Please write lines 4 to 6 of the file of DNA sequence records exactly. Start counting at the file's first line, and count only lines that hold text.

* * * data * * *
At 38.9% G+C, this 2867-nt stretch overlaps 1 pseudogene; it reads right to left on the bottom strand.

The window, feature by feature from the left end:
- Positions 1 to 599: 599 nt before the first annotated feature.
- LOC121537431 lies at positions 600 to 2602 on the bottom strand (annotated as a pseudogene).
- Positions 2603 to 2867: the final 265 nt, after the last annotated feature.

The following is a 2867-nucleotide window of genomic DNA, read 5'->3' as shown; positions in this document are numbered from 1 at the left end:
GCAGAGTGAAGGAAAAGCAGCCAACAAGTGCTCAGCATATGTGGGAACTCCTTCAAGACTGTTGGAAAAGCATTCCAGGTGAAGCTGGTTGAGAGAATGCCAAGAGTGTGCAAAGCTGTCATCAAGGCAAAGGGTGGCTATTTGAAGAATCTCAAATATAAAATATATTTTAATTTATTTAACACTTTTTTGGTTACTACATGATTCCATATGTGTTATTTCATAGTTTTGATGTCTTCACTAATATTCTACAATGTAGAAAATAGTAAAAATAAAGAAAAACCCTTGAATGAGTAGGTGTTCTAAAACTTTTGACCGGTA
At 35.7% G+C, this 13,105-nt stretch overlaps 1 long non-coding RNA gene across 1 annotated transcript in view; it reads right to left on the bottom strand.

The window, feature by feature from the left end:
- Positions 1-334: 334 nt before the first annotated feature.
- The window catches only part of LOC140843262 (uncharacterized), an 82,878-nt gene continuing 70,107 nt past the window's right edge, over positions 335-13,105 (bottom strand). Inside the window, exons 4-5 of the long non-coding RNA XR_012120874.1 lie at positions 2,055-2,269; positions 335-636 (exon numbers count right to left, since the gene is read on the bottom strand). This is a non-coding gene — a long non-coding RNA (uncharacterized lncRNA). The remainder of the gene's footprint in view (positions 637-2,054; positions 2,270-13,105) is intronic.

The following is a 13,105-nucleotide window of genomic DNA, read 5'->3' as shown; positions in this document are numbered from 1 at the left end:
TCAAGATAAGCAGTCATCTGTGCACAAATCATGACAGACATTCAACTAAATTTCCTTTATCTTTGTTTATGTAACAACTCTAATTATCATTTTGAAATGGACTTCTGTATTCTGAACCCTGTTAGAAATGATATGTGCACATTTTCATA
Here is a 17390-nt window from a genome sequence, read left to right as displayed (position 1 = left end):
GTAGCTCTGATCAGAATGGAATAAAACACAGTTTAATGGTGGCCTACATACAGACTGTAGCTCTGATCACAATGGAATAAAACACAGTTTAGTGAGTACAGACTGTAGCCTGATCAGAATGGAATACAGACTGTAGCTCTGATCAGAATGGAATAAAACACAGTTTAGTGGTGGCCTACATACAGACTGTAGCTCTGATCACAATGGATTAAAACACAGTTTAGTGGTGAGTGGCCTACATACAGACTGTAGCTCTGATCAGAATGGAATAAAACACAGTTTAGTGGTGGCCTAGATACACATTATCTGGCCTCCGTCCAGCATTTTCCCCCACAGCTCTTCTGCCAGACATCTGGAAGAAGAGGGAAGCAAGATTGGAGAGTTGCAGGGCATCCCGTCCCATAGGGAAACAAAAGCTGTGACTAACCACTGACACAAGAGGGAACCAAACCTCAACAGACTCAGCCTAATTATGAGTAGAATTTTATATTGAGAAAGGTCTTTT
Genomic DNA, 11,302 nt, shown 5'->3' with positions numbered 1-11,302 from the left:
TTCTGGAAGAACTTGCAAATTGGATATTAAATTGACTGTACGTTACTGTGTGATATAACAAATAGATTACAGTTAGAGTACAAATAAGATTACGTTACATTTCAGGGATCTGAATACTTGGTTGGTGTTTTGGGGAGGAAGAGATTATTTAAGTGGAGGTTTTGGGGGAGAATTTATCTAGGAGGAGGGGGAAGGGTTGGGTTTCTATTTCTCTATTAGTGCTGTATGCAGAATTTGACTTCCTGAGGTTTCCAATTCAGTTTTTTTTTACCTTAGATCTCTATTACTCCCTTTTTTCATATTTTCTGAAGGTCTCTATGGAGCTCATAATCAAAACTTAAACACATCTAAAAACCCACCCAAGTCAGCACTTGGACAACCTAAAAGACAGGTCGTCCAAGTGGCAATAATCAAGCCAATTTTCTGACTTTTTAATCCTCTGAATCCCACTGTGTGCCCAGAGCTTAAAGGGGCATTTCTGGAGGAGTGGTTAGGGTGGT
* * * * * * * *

- LOC121537431 lies at positions 600 to 2602 on the bottom strand (annotated as a pseudogene).
- Positions 2603 to 2867: the final 265 nt, after the last annotated feature.

The following is a 2867-nucleotide window of genomic DNA, read 5'->3' as shown; positions in this document are numbered from 1 at the left end: